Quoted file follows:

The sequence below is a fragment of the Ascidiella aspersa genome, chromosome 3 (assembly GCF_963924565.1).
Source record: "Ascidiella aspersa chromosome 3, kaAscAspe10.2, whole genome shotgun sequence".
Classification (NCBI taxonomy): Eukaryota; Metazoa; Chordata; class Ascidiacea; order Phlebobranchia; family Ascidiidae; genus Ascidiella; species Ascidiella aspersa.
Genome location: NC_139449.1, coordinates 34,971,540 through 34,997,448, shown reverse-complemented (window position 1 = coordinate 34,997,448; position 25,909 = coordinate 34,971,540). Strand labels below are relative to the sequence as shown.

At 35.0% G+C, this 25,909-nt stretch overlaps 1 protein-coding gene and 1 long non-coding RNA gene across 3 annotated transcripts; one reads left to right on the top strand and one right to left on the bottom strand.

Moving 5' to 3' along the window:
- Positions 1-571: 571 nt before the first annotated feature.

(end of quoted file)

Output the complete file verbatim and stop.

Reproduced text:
The sequence below is a fragment of the Ascidiella aspersa genome, chromosome 3 (assembly GCF_963924565.1).
Source record: "Ascidiella aspersa chromosome 3, kaAscAspe10.2, whole genome shotgun sequence".
Classification (NCBI taxonomy): Eukaryota; Metazoa; Chordata; class Ascidiacea; order Phlebobranchia; family Ascidiidae; genus Ascidiella; species Ascidiella aspersa.
Genome location: NC_139449.1, coordinates 34,971,540 through 34,997,448, shown reverse-complemented (window position 1 = coordinate 34,997,448; position 25,909 = coordinate 34,971,540). Strand labels below are relative to the sequence as shown.

At 35.0% G+C, this 25,909-nt stretch overlaps 1 protein-coding gene and 1 long non-coding RNA gene across 3 annotated transcripts; one reads left to right on the top strand and one right to left on the bottom strand.

Moving 5' to 3' along the window:
- Positions 1-571: 571 nt before the first annotated feature.